Dr. Alvin I. Thomas, president-emeritus of Prairie View A&M University departed this earth on September 25, 2013. He was preceded in death by his parents, Clarence P. Thomas and Lillian Gilbert Thomas, a brother, Talmadge J. Thomas, and a sister Sr. Mary Francine (Nee Grace M. Thomas).
He was born on September 7, 1925 in New Orleans, Louisiana. He early education began in the New Orleans public schools and he later attended Xavier University of New Orleans. Dr. Thomas was drafted into the U.S. Army and was a veteran of World War II and the Korean Wars. His tours of duty included France, Belgium, Germany and the Philippines. Following his honorable discharge, he attended Kansas State College where he received the Bachelor and Master Degrees, and in 1957 he received his Doctor of Philosophy degree from Ohio State University.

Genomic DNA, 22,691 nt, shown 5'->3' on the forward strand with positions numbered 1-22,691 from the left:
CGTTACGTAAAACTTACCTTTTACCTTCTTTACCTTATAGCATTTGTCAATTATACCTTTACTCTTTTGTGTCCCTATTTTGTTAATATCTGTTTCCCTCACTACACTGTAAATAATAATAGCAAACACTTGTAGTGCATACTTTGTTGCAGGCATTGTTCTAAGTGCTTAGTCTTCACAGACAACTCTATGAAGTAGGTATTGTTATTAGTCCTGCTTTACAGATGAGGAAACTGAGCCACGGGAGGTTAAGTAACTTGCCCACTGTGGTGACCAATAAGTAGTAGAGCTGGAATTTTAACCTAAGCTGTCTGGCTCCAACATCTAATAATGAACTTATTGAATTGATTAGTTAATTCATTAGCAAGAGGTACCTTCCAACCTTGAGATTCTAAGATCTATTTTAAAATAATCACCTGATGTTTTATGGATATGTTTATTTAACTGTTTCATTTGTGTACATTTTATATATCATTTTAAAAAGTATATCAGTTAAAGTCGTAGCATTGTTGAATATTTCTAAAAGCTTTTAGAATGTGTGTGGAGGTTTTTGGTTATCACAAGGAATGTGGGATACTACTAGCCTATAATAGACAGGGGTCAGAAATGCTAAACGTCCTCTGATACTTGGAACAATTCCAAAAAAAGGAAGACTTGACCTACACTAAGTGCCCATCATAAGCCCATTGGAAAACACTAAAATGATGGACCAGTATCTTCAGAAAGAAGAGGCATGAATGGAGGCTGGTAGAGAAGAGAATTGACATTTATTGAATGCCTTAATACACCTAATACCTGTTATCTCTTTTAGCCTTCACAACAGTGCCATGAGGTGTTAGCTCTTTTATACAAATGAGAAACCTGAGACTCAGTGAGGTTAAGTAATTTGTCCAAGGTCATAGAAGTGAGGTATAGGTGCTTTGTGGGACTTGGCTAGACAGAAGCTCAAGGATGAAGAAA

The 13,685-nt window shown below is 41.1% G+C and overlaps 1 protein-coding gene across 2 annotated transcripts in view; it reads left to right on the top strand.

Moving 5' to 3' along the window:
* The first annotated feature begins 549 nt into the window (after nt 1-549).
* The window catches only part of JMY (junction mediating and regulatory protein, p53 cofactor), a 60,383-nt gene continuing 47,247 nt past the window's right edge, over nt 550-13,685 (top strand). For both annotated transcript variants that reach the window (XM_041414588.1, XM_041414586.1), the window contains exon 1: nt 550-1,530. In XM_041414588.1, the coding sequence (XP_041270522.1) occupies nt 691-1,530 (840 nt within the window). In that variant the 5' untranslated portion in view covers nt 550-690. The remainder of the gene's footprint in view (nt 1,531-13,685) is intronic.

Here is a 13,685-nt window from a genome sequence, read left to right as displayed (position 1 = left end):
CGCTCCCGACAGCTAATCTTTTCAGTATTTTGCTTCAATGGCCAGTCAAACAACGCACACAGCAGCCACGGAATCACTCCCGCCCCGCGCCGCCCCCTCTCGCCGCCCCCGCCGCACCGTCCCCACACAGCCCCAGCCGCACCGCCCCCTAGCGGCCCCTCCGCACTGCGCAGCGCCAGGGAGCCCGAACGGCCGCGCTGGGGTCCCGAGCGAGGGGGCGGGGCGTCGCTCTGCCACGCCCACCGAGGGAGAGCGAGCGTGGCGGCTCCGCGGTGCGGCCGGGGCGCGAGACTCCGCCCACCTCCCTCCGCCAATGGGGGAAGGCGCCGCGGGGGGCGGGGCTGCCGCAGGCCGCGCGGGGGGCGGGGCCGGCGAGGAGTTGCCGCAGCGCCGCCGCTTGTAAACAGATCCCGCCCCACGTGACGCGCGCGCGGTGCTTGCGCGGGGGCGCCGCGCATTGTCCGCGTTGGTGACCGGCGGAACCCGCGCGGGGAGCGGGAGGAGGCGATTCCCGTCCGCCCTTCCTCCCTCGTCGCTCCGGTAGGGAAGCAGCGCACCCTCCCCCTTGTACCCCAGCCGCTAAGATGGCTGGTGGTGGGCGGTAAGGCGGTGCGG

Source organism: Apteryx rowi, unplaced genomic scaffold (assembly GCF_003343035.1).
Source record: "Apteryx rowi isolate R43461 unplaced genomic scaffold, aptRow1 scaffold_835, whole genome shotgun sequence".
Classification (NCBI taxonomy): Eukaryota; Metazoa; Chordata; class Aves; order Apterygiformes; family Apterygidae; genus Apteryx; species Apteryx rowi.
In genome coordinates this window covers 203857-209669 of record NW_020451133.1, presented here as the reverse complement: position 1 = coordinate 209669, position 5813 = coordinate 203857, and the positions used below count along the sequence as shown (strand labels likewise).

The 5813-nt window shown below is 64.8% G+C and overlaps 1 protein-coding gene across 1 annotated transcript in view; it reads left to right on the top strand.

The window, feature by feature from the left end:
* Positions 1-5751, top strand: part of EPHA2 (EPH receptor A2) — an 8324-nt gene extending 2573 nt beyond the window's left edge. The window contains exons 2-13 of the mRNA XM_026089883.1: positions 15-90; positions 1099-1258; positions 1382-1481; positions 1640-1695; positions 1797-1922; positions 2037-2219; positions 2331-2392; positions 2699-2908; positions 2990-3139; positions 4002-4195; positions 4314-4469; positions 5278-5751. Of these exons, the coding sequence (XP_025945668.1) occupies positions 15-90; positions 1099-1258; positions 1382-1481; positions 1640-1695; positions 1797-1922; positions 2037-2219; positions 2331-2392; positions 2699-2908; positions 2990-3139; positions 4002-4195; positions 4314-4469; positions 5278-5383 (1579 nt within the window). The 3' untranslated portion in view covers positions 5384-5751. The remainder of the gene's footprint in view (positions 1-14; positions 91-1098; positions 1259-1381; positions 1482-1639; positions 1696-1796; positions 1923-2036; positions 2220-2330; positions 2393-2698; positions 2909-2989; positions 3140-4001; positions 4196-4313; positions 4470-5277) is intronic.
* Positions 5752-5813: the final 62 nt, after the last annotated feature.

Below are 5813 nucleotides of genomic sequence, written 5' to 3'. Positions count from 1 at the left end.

Dr. Thomas, an educator/administrator, began his life-long and engaging career at Prairie View Agricultural and Mechanical College in 1949 as a faculty member. He later served as Director of the School of Industrial Education and then Dean of the College of Industrial Education and Technology. On November 22, 1966, Dr. Thomas was named the third president of the college, now Prairie View A&M University. He left the presidency in May 1982 and was named Executive Vice President for Development and served as the Director of Facilities for the Prairie View College of Nursing in the Texas Medical Center.
During his presidency he introduced the Yale residential college concept, created the 1970-1980 Master Plan, improved the curriculum and degree offerings, oversaw some $50 Million in construction, increased enrollment, established the first NROTC Unit at a historically black university and established the Centennial Endowment Fund, the university’s first capital campaign.